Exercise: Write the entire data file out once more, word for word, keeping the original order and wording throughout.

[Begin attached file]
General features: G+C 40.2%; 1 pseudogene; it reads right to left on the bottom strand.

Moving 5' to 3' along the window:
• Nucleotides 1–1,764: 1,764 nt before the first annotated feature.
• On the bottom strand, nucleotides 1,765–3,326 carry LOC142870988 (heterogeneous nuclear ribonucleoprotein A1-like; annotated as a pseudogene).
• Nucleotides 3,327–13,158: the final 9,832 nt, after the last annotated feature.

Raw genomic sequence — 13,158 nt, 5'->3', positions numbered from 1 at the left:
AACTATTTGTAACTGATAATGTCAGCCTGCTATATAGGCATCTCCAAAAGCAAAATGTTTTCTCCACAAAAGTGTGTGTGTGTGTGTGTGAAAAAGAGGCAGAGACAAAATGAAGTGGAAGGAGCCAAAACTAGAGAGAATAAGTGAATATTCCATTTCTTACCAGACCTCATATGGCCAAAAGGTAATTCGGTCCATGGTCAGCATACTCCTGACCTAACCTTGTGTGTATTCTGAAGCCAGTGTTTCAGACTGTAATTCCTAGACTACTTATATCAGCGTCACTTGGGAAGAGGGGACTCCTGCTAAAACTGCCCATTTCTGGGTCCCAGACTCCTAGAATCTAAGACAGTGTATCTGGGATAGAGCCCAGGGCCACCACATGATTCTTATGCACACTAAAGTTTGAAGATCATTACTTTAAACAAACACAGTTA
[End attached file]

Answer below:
General features: G+C 40.2%; 1 pseudogene; it reads right to left on the bottom strand.

Moving 5' to 3' along the window:
• Nucleotides 1–1,764: 1,764 nt before the first annotated feature.
• On the bottom strand, nucleotides 1,765–3,326 carry LOC142870988 (heterogeneous nuclear ribonucleoprotein A1-like; annotated as a pseudogene).
• Nucleotides 3,327–13,158: the final 9,832 nt, after the last annotated feature.

Raw genomic sequence — 13,158 nt, 5'->3', positions numbered from 1 at the left:
AACTATTTGTAACTGATAATGTCAGCCTGCTATATAGGCATCTCCAAAAGCAAAATGTTTTCTCCACAAAAGTGTGTGTGTGTGTGTGTGAAAAAGAGGCAGAGACAAAATGAAGTGGAAGGAGCCAAAACTAGAGAGAATAAGTGAATATTCCATTTCTTACCAGACCTCATATGGCCAAAAGGTAATTCGGTCCATGGTCAGCATACTCCTGACCTAACCTTGTGTGTATTCTGAAGCCAGTGTTTCAGACTGTAATTCCTAGACTACTTATATCAGCGTCACTTGGGAAGAGGGGACTCCTGCTAAAACTGCCCATTTCTGGGTCCCAGACTCCTAGAATCTAAGACAGTGTATCTGGGATAGAGCCCAGGGCCACCACATGATTCTTATGCACACTAAAGTTTGAAGATCATTACTTTAAACAAACACAGTTA